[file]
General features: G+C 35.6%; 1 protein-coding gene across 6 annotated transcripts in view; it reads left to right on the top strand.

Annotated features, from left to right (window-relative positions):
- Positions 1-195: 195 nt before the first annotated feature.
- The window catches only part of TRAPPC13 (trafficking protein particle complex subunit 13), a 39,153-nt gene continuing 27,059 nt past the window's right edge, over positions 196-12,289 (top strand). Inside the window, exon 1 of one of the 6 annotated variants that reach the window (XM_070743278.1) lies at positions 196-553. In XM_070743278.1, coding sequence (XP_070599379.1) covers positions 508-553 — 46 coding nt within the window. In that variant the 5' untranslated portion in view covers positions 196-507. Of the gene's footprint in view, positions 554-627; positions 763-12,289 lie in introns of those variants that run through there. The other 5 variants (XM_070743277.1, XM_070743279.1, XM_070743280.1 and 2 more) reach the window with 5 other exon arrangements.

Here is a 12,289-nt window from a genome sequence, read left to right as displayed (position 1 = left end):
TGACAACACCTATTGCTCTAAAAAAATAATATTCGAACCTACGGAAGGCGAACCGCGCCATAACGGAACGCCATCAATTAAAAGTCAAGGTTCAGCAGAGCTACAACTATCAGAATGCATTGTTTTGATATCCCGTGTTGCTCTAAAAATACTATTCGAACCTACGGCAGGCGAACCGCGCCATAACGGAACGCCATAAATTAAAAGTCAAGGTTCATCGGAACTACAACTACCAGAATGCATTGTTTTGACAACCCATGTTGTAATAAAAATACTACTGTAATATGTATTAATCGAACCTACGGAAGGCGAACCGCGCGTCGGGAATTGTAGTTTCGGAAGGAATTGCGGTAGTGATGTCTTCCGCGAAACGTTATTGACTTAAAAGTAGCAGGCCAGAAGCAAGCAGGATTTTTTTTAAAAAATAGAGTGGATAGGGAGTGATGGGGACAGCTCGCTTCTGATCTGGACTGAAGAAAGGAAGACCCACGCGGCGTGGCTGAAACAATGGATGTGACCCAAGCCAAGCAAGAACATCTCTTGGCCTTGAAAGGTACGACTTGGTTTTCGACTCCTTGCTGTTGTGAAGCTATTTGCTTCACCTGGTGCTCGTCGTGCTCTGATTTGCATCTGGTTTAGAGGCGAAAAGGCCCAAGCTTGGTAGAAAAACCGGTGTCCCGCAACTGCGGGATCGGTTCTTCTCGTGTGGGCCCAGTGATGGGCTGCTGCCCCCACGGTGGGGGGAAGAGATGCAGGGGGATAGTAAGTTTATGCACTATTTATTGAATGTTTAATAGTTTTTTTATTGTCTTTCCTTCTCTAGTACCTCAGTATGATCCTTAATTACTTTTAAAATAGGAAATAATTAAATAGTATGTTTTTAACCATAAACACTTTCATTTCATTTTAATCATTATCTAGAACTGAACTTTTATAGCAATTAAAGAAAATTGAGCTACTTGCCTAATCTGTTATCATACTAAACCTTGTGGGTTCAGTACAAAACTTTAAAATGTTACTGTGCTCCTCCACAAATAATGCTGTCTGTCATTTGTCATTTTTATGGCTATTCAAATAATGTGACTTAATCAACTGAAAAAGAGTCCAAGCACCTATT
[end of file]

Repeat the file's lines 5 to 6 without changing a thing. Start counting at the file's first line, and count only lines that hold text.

Here is a 12,289-nt window from a genome sequence, read left to right as displayed (position 1 = left end):
TGACAACACCTATTGCTCTAAAAAAATAATATTCGAACCTACGGAAGGCGAACCGCGCCATAACGGAACGCCATCAATTAAAAGTCAAGGTTCAGCAGAGCTACAACTATCAGAATGCATTGTTTTGATATCCCGTGTTGCTCTAAAAATACTATTCGAACCTACGGCAGGCGAACCGCGCCATAACGGAACGCCATAAATTAAAAGTCAAGGTTCATCGGAACTACAACTACCAGAATGCATTGTTTTGACAACCCATGTTGTAATAAAAATACTACTGTAATATGTATTAATCGAACCTACGGAAGGCGAACCGCGCGTCGGGAATTGTAGTTTCGGAAGGAATTGCGGTAGTGATGTCTTCCGCGAAACGTTATTGACTTAAAAGTAGCAGGCCAGAAGCAAGCAGGATTTTTTTTAAAAAATAGAGTGGATAGGGAGTGATGGGGACAGCTCGCTTCTGATCTGGACTGAAGAAAGGAAGACCCACGCGGCGTGGCTGAAACAATGGATGTGACCCAAGCCAAGCAAGAACATCTCTTGGCCTTGAAAGGTACGACTTGGTTTTCGACTCCTTGCTGTTGTGAAGCTATTTGCTTCACCTGGTGCTCGTCGTGCTCTGATTTGCATCTGGTTTAGAGGCGAAAAGGCCCAAGCTTGGTAGAAAAACCGGTGTCCCGCAACTGCGGGATCGGTTCTTCTCGTGTGGGCCCAGTGATGGGCTGCTGCCCCCACGGTGGGGGGAAGAGATGCAGGGGGATAGTAAGTTTATGCACTATTTATTGAATGTTTAATAGTTTTTTTATTGTCTTTCCTTCTCTAGTACCTCAGTATGATCCTTAATTACTTTTAAAATAGGAAATAATTAAATAGTATGTTTTTAACCATAAACACTTTCATTTCATTTTAATCATTATCTAGAACTGAACTTTTATAGCAATTAAAGAAAATTGAGCTACTTGCCTAATCTGTTATCATACTAAACCTTGTGGGTTCAGTACAAAACTTTAAAATGTTACTGTGCTCCTCCACAAATAATGCTGTCTGTCATTTGTCATTTTTATGGCTATTCAAATAATGTGACTTAATCAACTGAAAAAGAGTCCAAGCACCTATT